Reclaimed proteins enable the fusion of transmitter vesicles with the cell membrane more
How nerve cells grow

How nerve cells grow

News February 19, 2010
Göttingen-based Max Planck researcher decodes a molecular process that controls the growth of nerve cells more
Expression of a membrane protein in peripheral tissue linked to cancer: A novel tumour marker
Researchers at the Max Planck Institute in Göttingen identify a tumour-specific surface protein. more
When nerve cells can’t make contact

When nerve cells can’t make contact

News September 22, 2006
Max Planck scientists have decoded the molecular details of a genetic defect that disrupts signal transmission in the brain and causes autism more
The "Outpatient Long-term Intensive Therapy for Alcoholics"
has proven successful. Nevertheless, its future is uncertain
– the dispute over who will pay for it remains unresolved.
Schizophrenia and autism may both stem from the same cause – a faulty transfer of signals to the synaptic connections between individual neurons.
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The role of Kv10.1 potassium channel in cancer

2017 Stühmer, Walter; Pardo, Luis A.
Medicine Neurosciences
Ion channels are membrane proteins that regulate cellular processes by transmitting signals across membranes. Thus it is not surprising that they are also involved in cancer. In this respect, Kv10.1 is the most intensively studied potassium channel. It is overexpressed in over 70% of all cancer forms, and its expression level is up- and down-regulated during the cell cycle. This genetic regulation happens at the centre of signalling cascades involved in cancer and cell division regulation. Consequently, Kv10.1 represents a novel target for cancer treatment. more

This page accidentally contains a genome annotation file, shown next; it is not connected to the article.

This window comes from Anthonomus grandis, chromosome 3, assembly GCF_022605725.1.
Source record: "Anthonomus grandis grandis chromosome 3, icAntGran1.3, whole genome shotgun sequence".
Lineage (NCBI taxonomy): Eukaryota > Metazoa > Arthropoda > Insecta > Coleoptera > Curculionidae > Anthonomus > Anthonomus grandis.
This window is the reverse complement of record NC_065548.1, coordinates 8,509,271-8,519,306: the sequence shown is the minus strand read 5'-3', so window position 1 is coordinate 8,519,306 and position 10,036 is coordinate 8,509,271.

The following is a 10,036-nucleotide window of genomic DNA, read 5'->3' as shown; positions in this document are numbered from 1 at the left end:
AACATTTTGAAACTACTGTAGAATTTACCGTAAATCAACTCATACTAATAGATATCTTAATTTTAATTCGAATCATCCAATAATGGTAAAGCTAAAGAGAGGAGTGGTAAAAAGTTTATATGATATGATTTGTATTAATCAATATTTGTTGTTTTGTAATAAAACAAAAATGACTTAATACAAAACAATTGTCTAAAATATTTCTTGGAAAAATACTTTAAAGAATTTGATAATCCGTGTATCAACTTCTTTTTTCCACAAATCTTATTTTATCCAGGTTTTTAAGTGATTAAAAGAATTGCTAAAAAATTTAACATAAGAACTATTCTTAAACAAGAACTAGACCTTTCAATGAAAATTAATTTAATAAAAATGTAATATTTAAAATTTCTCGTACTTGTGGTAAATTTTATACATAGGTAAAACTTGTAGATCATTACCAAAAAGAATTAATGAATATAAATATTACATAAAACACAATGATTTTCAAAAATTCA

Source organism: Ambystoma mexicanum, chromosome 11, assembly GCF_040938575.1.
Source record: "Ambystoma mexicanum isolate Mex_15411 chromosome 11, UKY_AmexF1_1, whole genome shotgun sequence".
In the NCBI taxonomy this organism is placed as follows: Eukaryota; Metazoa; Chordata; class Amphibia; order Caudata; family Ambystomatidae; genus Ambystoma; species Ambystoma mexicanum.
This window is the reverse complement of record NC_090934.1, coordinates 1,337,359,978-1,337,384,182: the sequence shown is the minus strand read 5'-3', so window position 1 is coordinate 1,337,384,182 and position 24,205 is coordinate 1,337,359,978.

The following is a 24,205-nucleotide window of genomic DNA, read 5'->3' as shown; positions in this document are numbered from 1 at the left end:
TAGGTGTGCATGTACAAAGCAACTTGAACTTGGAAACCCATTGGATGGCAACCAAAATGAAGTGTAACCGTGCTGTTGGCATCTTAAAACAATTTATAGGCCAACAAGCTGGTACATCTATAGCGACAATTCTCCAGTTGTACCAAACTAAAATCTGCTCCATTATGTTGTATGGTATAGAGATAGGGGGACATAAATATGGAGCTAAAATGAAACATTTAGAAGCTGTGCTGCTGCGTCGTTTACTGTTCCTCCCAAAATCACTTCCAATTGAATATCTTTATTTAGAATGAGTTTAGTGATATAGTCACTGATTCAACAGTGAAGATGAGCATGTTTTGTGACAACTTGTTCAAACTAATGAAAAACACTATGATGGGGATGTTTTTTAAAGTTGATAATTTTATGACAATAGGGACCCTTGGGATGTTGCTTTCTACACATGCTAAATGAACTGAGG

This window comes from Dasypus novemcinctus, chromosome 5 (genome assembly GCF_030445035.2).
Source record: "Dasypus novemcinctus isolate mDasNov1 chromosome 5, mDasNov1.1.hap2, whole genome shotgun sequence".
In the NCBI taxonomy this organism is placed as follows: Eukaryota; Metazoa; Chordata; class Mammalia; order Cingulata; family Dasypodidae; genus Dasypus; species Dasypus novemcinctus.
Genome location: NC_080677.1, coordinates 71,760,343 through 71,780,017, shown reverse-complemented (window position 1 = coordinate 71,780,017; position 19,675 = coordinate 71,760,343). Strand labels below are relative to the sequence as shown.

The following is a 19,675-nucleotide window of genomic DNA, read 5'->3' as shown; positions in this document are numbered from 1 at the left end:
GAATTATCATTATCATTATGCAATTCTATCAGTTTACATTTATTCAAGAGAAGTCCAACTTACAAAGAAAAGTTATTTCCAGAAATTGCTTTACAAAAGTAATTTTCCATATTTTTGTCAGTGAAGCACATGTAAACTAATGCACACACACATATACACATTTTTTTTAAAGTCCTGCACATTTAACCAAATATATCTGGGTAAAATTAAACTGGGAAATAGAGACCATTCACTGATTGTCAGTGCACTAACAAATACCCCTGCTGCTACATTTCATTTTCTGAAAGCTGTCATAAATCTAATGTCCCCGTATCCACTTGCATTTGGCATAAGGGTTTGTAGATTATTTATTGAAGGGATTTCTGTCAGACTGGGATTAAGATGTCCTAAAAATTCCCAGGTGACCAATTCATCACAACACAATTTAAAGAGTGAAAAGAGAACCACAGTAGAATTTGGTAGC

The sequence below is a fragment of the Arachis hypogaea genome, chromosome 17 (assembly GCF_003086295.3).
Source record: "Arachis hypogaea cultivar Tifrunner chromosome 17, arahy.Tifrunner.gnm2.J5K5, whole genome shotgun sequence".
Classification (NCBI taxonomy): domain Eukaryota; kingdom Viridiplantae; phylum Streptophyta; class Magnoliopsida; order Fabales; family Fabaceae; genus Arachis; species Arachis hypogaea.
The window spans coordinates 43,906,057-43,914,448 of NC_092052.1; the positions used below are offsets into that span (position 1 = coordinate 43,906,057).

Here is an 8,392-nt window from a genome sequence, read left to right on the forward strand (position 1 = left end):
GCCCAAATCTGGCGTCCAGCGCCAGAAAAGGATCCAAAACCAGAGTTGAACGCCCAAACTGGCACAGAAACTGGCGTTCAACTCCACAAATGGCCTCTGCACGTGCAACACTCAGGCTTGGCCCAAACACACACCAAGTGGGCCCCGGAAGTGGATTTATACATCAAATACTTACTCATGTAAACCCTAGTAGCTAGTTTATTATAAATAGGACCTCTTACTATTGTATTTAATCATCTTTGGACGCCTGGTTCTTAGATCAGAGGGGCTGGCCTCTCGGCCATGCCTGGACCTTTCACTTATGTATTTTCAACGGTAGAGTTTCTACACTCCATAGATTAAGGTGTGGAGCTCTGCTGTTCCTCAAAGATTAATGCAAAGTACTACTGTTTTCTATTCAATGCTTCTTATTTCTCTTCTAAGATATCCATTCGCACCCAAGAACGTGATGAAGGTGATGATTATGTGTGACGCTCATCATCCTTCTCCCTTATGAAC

Deciphering the protein signature of chronic pain

2016 Schmidt, Manuela
Neurosciences

Pain is a major symptom of many diseases and the worldwide number one reason for people to seek medical assistance. While acute pain subserves protective functions, chronic pain conditions present a big challenge to patients and clinicians alike. In light of these difficulties, the identification of proteins specifically involved in chronic pain states would open new avenues for designing selective and efficient therapeutical interventions.

more

Thought-reading: Decoding spike-based neuronal representations

2015 Gütig, Robert
Developmental Biology Evolutionary Biology Genetics Medicine Neurosciences

The question how the almost 100 billion nerve cells of the human brain represent and process sensory stimuli and thoughts is one of the most fascinating challenges in neuroscience. Contrary to common belief that nerve cells encode information by the rate of action potential firing, a growing number of experimental and theoretical accounts is strengthening alternative hypotheses that neural codes could be more refined and for instance incorporate also temporal intervals between action potentials of different neurons.

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One of the most spectacular interactions of cells in the central nervous system is the myelination of axons by oligodendrocytes, which serves the rapid impulse propagation. Max Planck scientists have discovered a novel function of oligodendrocytes in the metabolic support of myelinated axons. Genetic evidence suggests that oligodendrocytes are glycolytic cells that release lactate as an energy-rich metabolite. Loss of this trophic function of oligodendrocytes may play a critical role in inherited and acquired myelin diseases. more